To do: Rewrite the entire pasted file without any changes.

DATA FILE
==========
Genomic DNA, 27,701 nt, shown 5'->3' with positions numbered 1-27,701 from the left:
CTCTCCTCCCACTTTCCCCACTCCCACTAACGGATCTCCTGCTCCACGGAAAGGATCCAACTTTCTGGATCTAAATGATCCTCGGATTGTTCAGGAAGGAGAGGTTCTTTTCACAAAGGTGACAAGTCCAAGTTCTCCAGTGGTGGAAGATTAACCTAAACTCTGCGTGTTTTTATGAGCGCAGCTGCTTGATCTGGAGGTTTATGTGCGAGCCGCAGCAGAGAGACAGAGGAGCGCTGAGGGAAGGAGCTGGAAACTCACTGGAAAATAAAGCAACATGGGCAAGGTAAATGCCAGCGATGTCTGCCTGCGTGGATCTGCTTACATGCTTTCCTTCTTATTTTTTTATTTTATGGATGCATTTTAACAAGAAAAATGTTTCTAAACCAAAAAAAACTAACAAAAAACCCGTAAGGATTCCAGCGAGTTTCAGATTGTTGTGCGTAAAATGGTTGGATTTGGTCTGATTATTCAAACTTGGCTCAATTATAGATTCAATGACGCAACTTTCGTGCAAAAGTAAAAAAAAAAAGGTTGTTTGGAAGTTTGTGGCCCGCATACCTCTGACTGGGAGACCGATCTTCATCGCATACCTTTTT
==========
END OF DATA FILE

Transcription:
Genomic DNA, 27,701 nt, shown 5'->3' with positions numbered 1-27,701 from the left:
CTCTCCTCCCACTTTCCCCACTCCCACTAACGGATCTCCTGCTCCACGGAAAGGATCCAACTTTCTGGATCTAAATGATCCTCGGATTGTTCAGGAAGGAGAGGTTCTTTTCACAAAGGTGACAAGTCCAAGTTCTCCAGTGGTGGAAGATTAACCTAAACTCTGCGTGTTTTTATGAGCGCAGCTGCTTGATCTGGAGGTTTATGTGCGAGCCGCAGCAGAGAGACAGAGGAGCGCTGAGGGAAGGAGCTGGAAACTCACTGGAAAATAAAGCAACATGGGCAAGGTAAATGCCAGCGATGTCTGCCTGCGTGGATCTGCTTACATGCTTTCCTTCTTATTTTTTTATTTTATGGATGCATTTTAACAAGAAAAATGTTTCTAAACCAAAAAAAACTAACAAAAAACCCGTAAGGATTCCAGCGAGTTTCAGATTGTTGTGCGTAAAATGGTTGGATTTGGTCTGATTATTCAAACTTGGCTCAATTATAGATTCAATGACGCAACTTTCGTGCAAAAGTAAAAAAAAAAAGGTTGTTTGGAAGTTTGTGGCCCGCATACCTCTGACTGGGAGACCGATCTTCATCGCATACCTTTTT